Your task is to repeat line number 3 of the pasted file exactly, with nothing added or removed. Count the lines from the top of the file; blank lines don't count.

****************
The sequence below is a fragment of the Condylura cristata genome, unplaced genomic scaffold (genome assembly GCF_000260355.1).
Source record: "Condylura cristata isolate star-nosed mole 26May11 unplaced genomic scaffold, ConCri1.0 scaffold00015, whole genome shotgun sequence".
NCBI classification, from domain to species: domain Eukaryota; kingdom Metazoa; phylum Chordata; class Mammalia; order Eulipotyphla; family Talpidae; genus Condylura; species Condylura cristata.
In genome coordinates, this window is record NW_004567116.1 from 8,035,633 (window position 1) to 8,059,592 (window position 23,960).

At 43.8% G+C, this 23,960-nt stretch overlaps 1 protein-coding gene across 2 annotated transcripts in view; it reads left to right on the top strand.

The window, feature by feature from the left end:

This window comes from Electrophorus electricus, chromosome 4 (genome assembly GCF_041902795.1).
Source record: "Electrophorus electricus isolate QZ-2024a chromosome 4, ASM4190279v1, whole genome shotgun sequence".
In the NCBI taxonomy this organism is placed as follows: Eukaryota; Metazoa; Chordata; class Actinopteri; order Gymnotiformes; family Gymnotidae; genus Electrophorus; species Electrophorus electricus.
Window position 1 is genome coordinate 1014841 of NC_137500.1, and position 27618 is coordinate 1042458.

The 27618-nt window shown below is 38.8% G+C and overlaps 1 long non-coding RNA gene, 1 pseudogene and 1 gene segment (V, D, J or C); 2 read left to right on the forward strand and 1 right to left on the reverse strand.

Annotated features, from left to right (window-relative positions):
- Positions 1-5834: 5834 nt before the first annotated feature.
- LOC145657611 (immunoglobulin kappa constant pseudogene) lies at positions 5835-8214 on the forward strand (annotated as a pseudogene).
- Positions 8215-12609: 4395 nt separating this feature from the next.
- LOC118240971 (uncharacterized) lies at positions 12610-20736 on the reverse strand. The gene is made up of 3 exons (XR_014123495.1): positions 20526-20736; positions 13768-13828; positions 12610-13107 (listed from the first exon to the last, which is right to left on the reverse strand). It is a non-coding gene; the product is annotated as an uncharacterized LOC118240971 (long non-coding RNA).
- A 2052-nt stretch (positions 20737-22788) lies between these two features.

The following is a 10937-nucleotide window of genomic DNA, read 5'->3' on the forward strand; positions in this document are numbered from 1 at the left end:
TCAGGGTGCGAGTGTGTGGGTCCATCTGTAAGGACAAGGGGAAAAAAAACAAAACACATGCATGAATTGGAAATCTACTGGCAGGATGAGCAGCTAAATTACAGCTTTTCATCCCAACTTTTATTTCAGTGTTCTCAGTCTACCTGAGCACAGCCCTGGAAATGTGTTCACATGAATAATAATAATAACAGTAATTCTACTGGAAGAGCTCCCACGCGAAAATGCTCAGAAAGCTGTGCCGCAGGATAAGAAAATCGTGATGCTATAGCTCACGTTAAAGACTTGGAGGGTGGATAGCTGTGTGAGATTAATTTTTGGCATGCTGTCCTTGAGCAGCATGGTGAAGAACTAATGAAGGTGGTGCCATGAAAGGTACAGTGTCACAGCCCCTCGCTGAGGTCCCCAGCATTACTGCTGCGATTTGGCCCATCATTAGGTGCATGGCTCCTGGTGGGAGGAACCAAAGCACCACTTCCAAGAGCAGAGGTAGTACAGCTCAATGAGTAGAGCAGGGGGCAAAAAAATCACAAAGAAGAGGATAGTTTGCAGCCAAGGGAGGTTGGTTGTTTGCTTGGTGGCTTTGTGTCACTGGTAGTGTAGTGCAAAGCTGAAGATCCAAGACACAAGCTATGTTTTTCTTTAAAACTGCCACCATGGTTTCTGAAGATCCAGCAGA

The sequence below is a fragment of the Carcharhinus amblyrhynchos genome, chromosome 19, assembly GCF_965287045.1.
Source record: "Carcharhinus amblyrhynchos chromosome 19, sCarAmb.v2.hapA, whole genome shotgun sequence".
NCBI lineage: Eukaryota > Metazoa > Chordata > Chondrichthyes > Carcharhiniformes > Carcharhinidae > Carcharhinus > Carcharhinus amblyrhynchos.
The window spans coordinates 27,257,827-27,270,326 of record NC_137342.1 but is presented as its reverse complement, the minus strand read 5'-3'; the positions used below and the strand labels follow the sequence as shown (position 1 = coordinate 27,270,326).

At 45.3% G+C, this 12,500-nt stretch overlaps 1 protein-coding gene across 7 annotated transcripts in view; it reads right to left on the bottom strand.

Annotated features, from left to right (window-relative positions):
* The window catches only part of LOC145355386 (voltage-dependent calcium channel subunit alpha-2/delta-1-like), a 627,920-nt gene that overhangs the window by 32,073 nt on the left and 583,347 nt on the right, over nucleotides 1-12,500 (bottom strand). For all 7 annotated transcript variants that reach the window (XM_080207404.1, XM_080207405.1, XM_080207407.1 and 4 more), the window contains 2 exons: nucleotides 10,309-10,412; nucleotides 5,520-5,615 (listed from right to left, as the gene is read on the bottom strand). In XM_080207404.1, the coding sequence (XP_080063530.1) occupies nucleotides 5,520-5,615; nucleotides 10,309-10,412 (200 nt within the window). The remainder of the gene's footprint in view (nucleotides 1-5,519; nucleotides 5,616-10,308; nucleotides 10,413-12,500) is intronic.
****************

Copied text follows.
NCBI classification, from domain to species: domain Eukaryota; kingdom Metazoa; phylum Chordata; class Mammalia; order Eulipotyphla; family Talpidae; genus Condylura; species Condylura cristata.